We catch up with Geeling Ching
We caught up with Geeling Ching as part of our Women of the Waterfront series celebrating the women that work in Auckland’s waterfront.
Tell us about yourself and what you do in the waterfront.
I work at the ASB Waterfront Theatre as Business Development Manager. Besides the obvious duties that go with this title I focus on manaakitanga - aiming to make the theatre going experience as enjoyable and memorable as possible for local and overseas guests, visitors and artists. Offering true and meaningful hospitality in all senses of the word. As part of the Wynyard Quarter precinct we are focused on being leaders in sustainability, whilst also being aware of our responsibility, our tiaka, in managing an asset which celebrates creativity and culture and will continue to do so for generations to come.
The power of intention – How did you design your life and career path? Or did it evolve?
Nothing about my life has been designed - I’m not sure if that’s a blessing or a curse! It’s been a meandering evolution starting from washing dishes in a cafe in Kings Cross, to managing one of NZ’s most successful and iconic restaurants, to being part of the startup team at Auckland’s newest theatre. Not to mention side dalliances in fashion, film and TV. It’s been an interesting journey so far.
Did your job exist when you were at school?
Yes I’m sure BDM jobs existed when I was at school although I wasn’t aware of them. As I said, this hasn’t been part of a life long plan, more a result of experience driven success, timely opportunities and good old fashioned luck.
What are some of the unique experiences/greatest successes you’ve had in this role?
Opening a theatre is a truly daunting challenge - there is so much involved in not only the bricks and mortar, but everything that goes on behind the scenes. There is so much to learn, and now that we have a couple of years under our belt we can begin to focus on fine-tuning policies and practices, in a never-ending quest to improve our customer experience.
How do you maintain balance in your life? Work, family, social?
It can be tricky when we have shows on, working at night and on weekends. I try to meet up with friends as much as I can, and I run to give myself “me time”.
Embrace the lessons – What challenges have you experienced that have shaped you as a person the most?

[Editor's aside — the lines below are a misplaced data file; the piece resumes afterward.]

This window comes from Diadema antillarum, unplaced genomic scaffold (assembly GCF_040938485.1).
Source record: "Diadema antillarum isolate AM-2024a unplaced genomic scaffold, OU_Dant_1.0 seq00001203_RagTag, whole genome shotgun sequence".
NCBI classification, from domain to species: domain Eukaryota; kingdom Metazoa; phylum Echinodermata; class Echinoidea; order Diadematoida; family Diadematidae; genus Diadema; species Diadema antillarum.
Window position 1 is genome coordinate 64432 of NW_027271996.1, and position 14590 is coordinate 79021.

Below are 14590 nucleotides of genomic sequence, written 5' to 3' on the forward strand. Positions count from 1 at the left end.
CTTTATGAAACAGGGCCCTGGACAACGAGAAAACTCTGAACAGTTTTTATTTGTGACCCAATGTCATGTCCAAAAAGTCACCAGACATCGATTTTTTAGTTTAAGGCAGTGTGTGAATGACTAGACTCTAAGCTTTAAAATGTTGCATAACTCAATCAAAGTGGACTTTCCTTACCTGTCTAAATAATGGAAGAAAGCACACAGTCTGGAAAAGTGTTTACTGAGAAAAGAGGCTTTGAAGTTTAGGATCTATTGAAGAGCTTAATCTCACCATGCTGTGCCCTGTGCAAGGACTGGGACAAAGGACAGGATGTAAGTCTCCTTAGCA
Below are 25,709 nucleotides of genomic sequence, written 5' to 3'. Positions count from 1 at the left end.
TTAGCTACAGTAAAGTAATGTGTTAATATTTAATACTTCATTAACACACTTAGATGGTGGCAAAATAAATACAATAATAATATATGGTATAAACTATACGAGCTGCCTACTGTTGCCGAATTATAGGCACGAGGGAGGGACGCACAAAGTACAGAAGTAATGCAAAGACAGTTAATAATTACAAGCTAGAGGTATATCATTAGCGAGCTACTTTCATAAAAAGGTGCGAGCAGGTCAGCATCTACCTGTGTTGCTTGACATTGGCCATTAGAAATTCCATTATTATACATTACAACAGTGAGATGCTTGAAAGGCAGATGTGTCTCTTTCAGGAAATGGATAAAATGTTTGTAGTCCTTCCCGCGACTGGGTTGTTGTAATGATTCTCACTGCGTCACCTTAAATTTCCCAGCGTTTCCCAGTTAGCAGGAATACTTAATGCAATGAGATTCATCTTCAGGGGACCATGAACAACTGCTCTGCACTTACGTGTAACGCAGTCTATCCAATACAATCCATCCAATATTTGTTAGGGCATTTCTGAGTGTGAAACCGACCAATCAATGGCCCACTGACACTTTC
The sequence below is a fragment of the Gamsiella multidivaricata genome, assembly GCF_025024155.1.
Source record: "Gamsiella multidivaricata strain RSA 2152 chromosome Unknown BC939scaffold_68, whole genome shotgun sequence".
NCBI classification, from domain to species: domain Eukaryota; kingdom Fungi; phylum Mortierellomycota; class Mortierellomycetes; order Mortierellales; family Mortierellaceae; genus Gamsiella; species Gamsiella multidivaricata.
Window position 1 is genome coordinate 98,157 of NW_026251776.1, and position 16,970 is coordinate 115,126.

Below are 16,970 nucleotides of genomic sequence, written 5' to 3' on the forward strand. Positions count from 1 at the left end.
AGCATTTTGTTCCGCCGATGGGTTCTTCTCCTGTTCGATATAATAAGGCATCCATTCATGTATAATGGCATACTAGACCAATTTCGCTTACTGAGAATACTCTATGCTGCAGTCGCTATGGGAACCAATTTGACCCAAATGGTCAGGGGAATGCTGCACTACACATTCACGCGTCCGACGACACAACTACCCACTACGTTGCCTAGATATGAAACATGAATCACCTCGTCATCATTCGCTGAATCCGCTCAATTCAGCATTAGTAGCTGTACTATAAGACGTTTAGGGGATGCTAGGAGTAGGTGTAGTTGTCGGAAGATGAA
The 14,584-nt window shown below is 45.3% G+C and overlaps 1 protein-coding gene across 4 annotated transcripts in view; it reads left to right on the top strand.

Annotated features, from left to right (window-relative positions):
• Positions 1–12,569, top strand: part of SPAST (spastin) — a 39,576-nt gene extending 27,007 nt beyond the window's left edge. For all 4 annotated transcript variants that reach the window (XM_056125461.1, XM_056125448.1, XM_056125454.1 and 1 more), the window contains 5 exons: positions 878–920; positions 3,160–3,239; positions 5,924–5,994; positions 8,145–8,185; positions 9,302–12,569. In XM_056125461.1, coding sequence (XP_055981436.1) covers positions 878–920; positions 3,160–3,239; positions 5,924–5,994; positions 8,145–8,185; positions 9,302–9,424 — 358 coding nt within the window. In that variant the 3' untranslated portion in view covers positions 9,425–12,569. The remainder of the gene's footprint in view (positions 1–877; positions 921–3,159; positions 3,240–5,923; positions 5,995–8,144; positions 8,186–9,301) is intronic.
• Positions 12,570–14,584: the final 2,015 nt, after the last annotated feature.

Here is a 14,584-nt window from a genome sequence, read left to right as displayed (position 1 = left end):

I’ve been pretty lucky - not really suffering any real discrimination regarding race or sex, possibly because I’ve worked with very open minded, forward thinking people. I’ve also grown up in a world where experience has been valued over insistence on a qualification, which has been very fortunate for me. The real challenges I face every day are around dealing with closed minds, wrongful assumptions, and people who don’t speak the truth, for whatever reason. I embrace Jordan Peterson’s advice - “Tell the truth - or at least don’t lie.”
Shero’s & Hero’s – Who are your role models & why?
My heroes are my contemporaries, most notably Judith Tabron, who I worked with for about 20 years. Smart, talented, honest and loyal - I learnt so much from her and we are still good friends.
What advice would you give your teenage self?
Seize every opportunity, believe in yourself, never accept mediocrity and don’t be afraid of learning new things. Try and see the good in everyone. And when things go bad remember: “This too will pass.”
How do you try to encourage/empower the women in your life to achieve to their full potential?
I work with a lot of young women in our usher and front of house teams at the Theatre. I love to see their youthful enthusiasm and even though this is a time of great change, a lot of the challenges I saw growing up have remained the same. I pass on the same advice I would give my teenage self. I offer them non-judgmental support and try to have as much fun as I can with them. They are pretty special people and I love them. They’re the daughters I never had.
What’s your favourite place on the waterfront / thing to do / about the waterfront?
Running along the waterfront is one of my favourite things to do - just watching the sea change, feeling the breeze, smelling the salty tang. When I’m away from home and in a place that doesn’t have a waterfront, I am reminded how lucky I am to live in this paradise. It’s always good to come home.